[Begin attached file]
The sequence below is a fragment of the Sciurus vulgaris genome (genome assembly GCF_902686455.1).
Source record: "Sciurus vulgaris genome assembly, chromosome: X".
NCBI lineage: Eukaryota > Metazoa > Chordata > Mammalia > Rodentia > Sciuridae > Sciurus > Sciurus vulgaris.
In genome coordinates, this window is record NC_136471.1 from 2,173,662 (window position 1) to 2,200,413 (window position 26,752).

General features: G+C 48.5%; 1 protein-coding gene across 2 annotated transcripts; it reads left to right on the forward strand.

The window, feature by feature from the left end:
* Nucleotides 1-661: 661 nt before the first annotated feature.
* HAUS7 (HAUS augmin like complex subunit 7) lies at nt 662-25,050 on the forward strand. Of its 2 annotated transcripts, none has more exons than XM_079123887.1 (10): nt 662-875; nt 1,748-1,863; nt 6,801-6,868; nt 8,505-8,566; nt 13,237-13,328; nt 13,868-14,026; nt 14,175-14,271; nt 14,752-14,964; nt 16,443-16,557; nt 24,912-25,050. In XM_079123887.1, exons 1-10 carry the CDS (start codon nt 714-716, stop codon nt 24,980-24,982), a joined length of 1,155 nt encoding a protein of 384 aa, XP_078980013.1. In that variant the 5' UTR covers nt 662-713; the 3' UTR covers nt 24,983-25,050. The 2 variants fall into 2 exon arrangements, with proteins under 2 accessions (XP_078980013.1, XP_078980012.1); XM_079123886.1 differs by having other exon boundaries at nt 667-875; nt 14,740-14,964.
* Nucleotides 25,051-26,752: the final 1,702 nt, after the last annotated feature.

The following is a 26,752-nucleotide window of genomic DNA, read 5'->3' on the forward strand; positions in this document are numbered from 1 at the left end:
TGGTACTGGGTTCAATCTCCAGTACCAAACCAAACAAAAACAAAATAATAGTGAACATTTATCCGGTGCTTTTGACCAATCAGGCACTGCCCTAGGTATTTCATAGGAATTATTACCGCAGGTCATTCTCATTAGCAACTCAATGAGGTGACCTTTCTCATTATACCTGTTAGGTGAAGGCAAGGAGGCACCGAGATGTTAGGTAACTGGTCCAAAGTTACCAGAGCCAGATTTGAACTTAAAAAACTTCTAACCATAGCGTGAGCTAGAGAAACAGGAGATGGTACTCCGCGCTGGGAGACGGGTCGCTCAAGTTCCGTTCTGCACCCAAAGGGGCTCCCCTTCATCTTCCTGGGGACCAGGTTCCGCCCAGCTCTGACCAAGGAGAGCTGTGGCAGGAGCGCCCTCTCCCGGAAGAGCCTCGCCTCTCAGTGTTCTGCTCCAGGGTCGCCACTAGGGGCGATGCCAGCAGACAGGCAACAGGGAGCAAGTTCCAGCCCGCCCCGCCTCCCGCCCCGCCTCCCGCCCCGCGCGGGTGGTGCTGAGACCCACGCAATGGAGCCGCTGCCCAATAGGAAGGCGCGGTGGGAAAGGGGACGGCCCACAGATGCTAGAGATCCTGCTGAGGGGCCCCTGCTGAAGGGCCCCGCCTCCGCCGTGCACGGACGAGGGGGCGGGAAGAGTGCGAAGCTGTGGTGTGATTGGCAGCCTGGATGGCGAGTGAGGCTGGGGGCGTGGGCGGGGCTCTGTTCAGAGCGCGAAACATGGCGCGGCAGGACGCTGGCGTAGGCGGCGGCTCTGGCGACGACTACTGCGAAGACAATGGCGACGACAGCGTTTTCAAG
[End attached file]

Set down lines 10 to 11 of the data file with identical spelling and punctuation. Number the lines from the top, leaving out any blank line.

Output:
The following is a 26,752-nucleotide window of genomic DNA, read 5'->3' on the forward strand; positions in this document are numbered from 1 at the left end:
TGGTACTGGGTTCAATCTCCAGTACCAAACCAAACAAAAACAAAATAATAGTGAACATTTATCCGGTGCTTTTGACCAATCAGGCACTGCCCTAGGTATTTCATAGGAATTATTACCGCAGGTCATTCTCATTAGCAACTCAATGAGGTGACCTTTCTCATTATACCTGTTAGGTGAAGGCAAGGAGGCACCGAGATGTTAGGTAACTGGTCCAAAGTTACCAGAGCCAGATTTGAACTTAAAAAACTTCTAACCATAGCGTGAGCTAGAGAAACAGGAGATGGTACTCCGCGCTGGGAGACGGGTCGCTCAAGTTCCGTTCTGCACCCAAAGGGGCTCCCCTTCATCTTCCTGGGGACCAGGTTCCGCCCAGCTCTGACCAAGGAGAGCTGTGGCAGGAGCGCCCTCTCCCGGAAGAGCCTCGCCTCTCAGTGTTCTGCTCCAGGGTCGCCACTAGGGGCGATGCCAGCAGACAGGCAACAGGGAGCAAGTTCCAGCCCGCCCCGCCTCCCGCCCCGCCTCCCGCCCCGCGCGGGTGGTGCTGAGACCCACGCAATGGAGCCGCTGCCCAATAGGAAGGCGCGGTGGGAAAGGGGACGGCCCACAGATGCTAGAGATCCTGCTGAGGGGCCCCTGCTGAAGGGCCCCGCCTCCGCCGTGCACGGACGAGGGGGCGGGAAGAGTGCGAAGCTGTGGTGTGATTGGCAGCCTGGATGGCGAGTGAGGCTGGGGGCGTGGGCGGGGCTCTGTTCAGAGCGCGAAACATGGCGCGGCAGGACGCTGGCGTAGGCGGCGGCTCTGGCGACGACTACTGCGAAGACAATGGCGACGACAGCGTTTTCAAG